Lewis Hamilton claimed his 88th Formula One career victory and, with it, an outright record 156th podium finish on Sunday when he drove his Mercedes to a masterful victory in the Spanish Grand Prix. It was the world championship leader and six-time champion’s fifth win in Spain and his fourth in consecutive years, extending his record run of finishes in the points to 39. Hamilton came home 24 seconds ahead of nearest title race rival Max Verstappen of Red Bull who finished 20 seconds ahead of Valtteri Bottas in the second Mercedes.
Hamilton had shared a record 155 podium finishes with Michael Schumacher whose other records for championships and wins are in the Briton’s sights this year.
His victory increased his lead in the drivers title race to 37 points ahead of Verstappen.
Sergio Perez, back in his Racing Point after missing two races with coronavirus, was fourth ahead of his team-mate Lance Stroll and Carlos Sainz of McLaren.
“Wow, I was in another zone then,” said Hamilton.
“I didn’t even know it was the fastest lap. Thank you everyone. I was just in a daze out there – it was good.”
Verstappen was satisfied with his result.
“To split them was the best we could do today,” said the Dutchman who won the 70th Anniversary Grand Prix at Silverstone last week.
“We didn’t have the speed of Lewis and it was important to get past Valtteri at the start.”
Bottas said: “I lost a place at the start and that was it – it’s so difficult to pass around here.”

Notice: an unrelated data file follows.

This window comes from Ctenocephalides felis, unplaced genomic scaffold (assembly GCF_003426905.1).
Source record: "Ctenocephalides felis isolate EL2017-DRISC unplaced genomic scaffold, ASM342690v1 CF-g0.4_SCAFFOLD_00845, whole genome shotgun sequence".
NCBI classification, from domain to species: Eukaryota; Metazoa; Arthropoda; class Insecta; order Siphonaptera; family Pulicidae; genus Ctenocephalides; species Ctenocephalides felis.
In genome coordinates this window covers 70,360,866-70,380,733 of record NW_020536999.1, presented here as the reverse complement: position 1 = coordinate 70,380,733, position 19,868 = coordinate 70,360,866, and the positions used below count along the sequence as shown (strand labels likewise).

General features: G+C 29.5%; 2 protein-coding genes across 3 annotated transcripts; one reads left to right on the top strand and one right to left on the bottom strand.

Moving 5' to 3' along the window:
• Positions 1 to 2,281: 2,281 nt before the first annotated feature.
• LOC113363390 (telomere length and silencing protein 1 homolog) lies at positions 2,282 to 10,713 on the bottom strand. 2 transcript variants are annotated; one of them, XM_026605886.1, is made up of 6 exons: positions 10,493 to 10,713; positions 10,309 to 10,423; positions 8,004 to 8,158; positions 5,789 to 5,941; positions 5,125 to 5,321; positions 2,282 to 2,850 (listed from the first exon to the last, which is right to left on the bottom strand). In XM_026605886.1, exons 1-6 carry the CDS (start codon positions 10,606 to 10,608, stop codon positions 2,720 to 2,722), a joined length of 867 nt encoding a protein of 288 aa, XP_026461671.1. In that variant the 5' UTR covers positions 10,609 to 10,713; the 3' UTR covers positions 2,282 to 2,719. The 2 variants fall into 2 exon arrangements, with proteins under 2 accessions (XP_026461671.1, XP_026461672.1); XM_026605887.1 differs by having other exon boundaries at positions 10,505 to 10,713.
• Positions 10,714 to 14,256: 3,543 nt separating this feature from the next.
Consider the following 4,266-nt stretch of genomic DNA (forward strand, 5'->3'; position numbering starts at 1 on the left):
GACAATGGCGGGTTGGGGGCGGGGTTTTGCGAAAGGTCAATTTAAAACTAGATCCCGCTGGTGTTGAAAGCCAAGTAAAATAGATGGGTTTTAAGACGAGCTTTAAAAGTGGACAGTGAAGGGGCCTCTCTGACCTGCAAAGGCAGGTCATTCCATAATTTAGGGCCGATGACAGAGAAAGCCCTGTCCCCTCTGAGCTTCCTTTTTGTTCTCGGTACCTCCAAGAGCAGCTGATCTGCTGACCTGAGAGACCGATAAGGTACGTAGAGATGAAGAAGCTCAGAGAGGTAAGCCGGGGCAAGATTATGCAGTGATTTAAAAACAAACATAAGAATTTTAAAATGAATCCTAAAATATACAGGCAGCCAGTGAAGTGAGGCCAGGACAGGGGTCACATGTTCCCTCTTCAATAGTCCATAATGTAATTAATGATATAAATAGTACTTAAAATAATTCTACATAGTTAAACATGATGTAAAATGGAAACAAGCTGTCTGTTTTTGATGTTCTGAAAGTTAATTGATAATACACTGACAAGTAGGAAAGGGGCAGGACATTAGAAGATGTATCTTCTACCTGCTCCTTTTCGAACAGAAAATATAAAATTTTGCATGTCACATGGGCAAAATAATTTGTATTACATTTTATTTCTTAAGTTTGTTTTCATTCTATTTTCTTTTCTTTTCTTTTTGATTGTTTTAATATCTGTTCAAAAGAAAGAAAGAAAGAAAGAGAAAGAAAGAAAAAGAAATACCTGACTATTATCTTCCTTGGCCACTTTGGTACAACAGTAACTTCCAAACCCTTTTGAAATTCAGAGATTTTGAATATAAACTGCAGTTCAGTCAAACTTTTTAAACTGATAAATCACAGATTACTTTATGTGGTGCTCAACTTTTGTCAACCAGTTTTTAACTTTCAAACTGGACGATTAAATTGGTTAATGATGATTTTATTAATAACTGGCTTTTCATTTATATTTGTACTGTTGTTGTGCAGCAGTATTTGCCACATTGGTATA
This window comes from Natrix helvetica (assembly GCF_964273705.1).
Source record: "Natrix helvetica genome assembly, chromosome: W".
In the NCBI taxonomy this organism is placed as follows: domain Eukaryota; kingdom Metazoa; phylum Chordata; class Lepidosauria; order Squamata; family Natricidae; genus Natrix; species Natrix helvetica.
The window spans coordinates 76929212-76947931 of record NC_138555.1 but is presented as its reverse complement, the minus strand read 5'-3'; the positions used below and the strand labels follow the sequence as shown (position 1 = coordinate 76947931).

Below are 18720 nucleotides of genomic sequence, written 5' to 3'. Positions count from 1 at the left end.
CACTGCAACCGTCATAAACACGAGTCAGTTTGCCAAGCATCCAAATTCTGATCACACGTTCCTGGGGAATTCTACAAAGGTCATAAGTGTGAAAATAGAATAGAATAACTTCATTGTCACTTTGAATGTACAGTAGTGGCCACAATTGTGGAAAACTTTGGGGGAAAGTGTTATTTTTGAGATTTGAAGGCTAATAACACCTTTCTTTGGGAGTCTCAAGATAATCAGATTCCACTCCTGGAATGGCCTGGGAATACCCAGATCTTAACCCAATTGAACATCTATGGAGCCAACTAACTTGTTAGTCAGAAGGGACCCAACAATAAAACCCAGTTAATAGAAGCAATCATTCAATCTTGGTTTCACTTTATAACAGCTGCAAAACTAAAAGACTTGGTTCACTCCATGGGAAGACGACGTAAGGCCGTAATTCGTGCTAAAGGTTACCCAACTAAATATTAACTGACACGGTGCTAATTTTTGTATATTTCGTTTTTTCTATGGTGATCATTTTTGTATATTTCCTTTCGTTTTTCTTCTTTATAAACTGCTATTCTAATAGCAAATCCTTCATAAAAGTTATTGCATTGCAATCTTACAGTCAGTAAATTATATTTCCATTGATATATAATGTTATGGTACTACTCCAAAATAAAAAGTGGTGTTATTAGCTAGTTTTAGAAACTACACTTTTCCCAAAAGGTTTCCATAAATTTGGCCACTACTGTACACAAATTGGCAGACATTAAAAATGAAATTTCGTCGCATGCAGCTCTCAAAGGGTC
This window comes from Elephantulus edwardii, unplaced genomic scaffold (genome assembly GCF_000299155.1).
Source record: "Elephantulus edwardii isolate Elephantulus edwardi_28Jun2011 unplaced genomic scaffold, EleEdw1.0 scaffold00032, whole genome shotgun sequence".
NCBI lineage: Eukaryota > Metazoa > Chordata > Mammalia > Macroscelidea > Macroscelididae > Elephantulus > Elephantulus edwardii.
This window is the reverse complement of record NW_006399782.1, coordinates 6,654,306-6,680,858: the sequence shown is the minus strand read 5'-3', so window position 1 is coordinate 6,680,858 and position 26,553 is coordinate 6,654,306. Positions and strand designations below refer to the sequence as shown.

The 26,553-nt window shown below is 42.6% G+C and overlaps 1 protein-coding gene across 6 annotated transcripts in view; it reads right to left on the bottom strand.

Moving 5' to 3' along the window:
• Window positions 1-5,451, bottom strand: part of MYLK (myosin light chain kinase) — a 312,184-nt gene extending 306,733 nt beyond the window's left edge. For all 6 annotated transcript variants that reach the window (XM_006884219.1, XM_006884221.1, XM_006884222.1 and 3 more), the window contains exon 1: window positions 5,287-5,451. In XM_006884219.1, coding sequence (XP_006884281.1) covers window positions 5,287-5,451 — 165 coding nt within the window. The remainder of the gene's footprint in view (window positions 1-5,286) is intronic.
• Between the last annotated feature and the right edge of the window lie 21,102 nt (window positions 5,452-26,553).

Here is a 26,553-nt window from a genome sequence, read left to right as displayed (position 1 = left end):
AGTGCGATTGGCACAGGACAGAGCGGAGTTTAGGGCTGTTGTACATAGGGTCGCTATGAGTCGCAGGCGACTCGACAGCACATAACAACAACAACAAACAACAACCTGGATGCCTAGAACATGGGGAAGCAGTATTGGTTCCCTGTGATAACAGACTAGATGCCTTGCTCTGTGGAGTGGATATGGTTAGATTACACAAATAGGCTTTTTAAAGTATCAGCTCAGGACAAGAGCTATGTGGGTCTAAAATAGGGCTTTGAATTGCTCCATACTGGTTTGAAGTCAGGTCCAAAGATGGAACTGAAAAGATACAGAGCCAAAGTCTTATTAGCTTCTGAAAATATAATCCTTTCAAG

Four-time champion Sebastian Vettel, in his final season with Ferrari and linked with a move to Aston Martin next year, finished seventh ahead of Alex Albon in the second Red Bull, Pierre Gasly of Alpha Tauri and Lando Norris who was 10th in the second McLaren.
On another hot afternoon at the Circuit de Catalunya, with a track temperature of 50 degrees Celsius and the air at 31, Hamilton made a clean start from his 92nd pole position, but behind him Bottas made sluggish progress from second.
– ‘Tyre is dead’ –
Both Verstappen and Stroll took advantage on the ‘drag race’ down to the first corner, pushing the Finn down to fourth.
All of them were aware of the threat of serious tyre degradation in the conditions, a hazard that persuaded Hamilton to control the lead pace with caution.
Bottas was soon back on pace, passing Stroll into Turn One and then launching his chase after Hamilton and Verstappen.
The champion was soon clear of the Dutchman by 1.5 seconds, but not surging clear as he backed up Verstappen towards the Finn.
By lap 12, he was lapping faster and reeling off fastest laps, opening a gap of 1.7, which he increased to four seconds by lap 15 while Bottas, third, closed to within two seconds of Verstappen.
All of the top ten drivers had started on softs, the rest on mediums. This meant pit-stops were inevitable with tyre-wear and strategy sure to be critical factors.
Albon was the first to blink, taking a set of hard tyres for his Red Bull as the team sought the means for him to make progress and opted, in vain, for a one-stop race. He returned for mediums on lap 43.
By lap 20, a frustrated Verstappen was grumbling about his soft rear tyres.
“The tyre is dead,” he shouted. “I’m losing so much time.”
He pitted two laps later taking mediums in a remarkable 1.9 seconds stop.
This move enabled Bottas to regain second, ten seconds behind his team-mate with Verstappen rejoining third, adrift by nearly 30 seconds – but on lap 24 Mercedes ‘double-stacked’ their men for mediums in a slower move.
Hamilton was stationary for 4.3 seconds and Bottas for 3.1, a delay that allowed Verstappen to regain second, 4.3 down on the leader.
Behind the leaders, the mixed strategies ensured plenty of positional battles including scraps between Lando Norris of McLaren and Ferrari’s Charles Leclerc for 10th and the two Racing Points for fifth.
Leclerc’s hopes ended on lap 38 when his engine cut out and he spun at the chicane. He re-joined in 20th before pitting and retiring as black thunderclouds loomed.
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